Named after David Premack. I have yet to find a perfectly clear definition of this idea. One of the most commonly given forms of this principle is "a more probable activity can be used to reinforce a less probable activity".
It seems that 'probable' is being used in a special sense here. The simple everyday way of putting it would seem to be "a more preferable activity can be used to reinforce a less preferable activity". I have never seen it stated this way, but this does seem to be what Premack meant.
An oft given example of this is that of two rats, one who is given all the water he can drink, but limited space to run around in, and one who can run around all he wants, but has limited water. The first rat will drink even more if he discovers that drinking the water will give him the opportunity to run, and the second rat will run even more if he is given water after running.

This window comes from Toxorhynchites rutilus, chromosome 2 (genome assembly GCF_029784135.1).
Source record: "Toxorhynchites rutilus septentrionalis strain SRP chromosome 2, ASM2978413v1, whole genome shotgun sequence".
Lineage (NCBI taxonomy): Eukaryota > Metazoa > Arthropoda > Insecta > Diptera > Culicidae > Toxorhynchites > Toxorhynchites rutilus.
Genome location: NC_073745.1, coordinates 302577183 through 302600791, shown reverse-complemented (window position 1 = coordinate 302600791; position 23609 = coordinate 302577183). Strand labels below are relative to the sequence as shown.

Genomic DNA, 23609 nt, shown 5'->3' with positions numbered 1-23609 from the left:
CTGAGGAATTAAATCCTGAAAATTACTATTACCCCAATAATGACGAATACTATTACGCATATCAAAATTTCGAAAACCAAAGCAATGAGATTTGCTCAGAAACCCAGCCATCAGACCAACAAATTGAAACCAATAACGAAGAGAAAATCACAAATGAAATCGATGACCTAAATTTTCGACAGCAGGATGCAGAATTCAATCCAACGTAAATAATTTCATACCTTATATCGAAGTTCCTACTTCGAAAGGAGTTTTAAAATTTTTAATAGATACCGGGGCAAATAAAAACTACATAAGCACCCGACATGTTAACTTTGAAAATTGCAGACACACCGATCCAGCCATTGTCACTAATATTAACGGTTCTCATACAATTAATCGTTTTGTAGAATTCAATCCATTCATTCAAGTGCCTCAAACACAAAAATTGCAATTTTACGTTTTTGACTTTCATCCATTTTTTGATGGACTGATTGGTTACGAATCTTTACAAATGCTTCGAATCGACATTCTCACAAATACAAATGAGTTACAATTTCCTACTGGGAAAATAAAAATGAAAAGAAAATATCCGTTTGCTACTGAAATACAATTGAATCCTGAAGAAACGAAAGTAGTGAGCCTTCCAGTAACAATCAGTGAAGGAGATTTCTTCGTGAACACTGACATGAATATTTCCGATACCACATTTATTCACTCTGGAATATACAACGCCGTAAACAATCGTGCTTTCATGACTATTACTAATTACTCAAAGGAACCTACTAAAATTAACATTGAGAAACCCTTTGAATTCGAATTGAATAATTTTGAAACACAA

Doesn't look like much does it? But in psychology you have to name all the little pieces, no matter how obvious they seem. Also, the Premack principle shows reinforcement to be relative, not absolute. All that is needed is for the reinforcer to be desired.
The Premack principle is used in everyday life, especially with children (You may have some dessert after you finish your dinner). It's also often suggested as a method of improving your own behavior.
It will work best if the subject is given a choice as to what the reinforcer will be (The subject being the best expert on he desires). It is also a good idea to match the strength of the reinforcer (positive) to the strength of the activity you want to encourage (negative).
When applied to humans it is usually assumed that the reinforced behavior is intended to eventually stand on it's own, without the continued reinforcements.